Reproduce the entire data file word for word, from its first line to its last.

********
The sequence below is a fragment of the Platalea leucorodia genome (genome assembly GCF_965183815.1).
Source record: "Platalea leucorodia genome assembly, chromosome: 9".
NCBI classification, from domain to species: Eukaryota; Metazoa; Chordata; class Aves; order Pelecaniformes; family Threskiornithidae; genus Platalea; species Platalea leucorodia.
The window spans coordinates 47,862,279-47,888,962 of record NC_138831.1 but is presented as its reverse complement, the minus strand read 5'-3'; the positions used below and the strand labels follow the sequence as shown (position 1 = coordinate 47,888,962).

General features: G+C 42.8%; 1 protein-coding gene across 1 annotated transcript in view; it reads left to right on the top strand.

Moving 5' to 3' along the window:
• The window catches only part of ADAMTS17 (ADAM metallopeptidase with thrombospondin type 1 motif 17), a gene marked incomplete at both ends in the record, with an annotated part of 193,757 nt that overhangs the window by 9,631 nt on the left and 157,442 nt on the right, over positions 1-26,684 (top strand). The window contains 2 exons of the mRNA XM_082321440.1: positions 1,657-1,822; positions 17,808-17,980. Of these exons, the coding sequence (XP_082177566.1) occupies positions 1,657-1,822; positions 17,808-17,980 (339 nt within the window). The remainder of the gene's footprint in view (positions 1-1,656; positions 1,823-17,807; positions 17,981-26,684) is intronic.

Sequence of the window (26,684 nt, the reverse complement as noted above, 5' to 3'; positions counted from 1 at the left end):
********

The sequence below is a fragment of the Platalea leucorodia genome (genome assembly GCF_965183815.1).
Source record: "Platalea leucorodia genome assembly, chromosome: 9".
NCBI classification, from domain to species: Eukaryota; Metazoa; Chordata; class Aves; order Pelecaniformes; family Threskiornithidae; genus Platalea; species Platalea leucorodia.
The window spans coordinates 47,862,279-47,888,962 of record NC_138831.1 but is presented as its reverse complement, the minus strand read 5'-3'; the positions used below and the strand labels follow the sequence as shown (position 1 = coordinate 47,888,962).

General features: G+C 42.8%; 1 protein-coding gene across 1 annotated transcript in view; it reads left to right on the top strand.

Moving 5' to 3' along the window:
• The window catches only part of ADAMTS17 (ADAM metallopeptidase with thrombospondin type 1 motif 17), a gene marked incomplete at both ends in the record, with an annotated part of 193,757 nt that overhangs the window by 9,631 nt on the left and 157,442 nt on the right, over positions 1-26,684 (top strand). The window contains 2 exons of the mRNA XM_082321440.1: positions 1,657-1,822; positions 17,808-17,980. Of these exons, the coding sequence (XP_082177566.1) occupies positions 1,657-1,822; positions 17,808-17,980 (339 nt within the window). The remainder of the gene's footprint in view (positions 1-1,656; positions 1,823-17,807; positions 17,981-26,684) is intronic.

Sequence of the window (26,684 nt, the reverse complement as noted above, 5' to 3'; positions counted from 1 at the left end):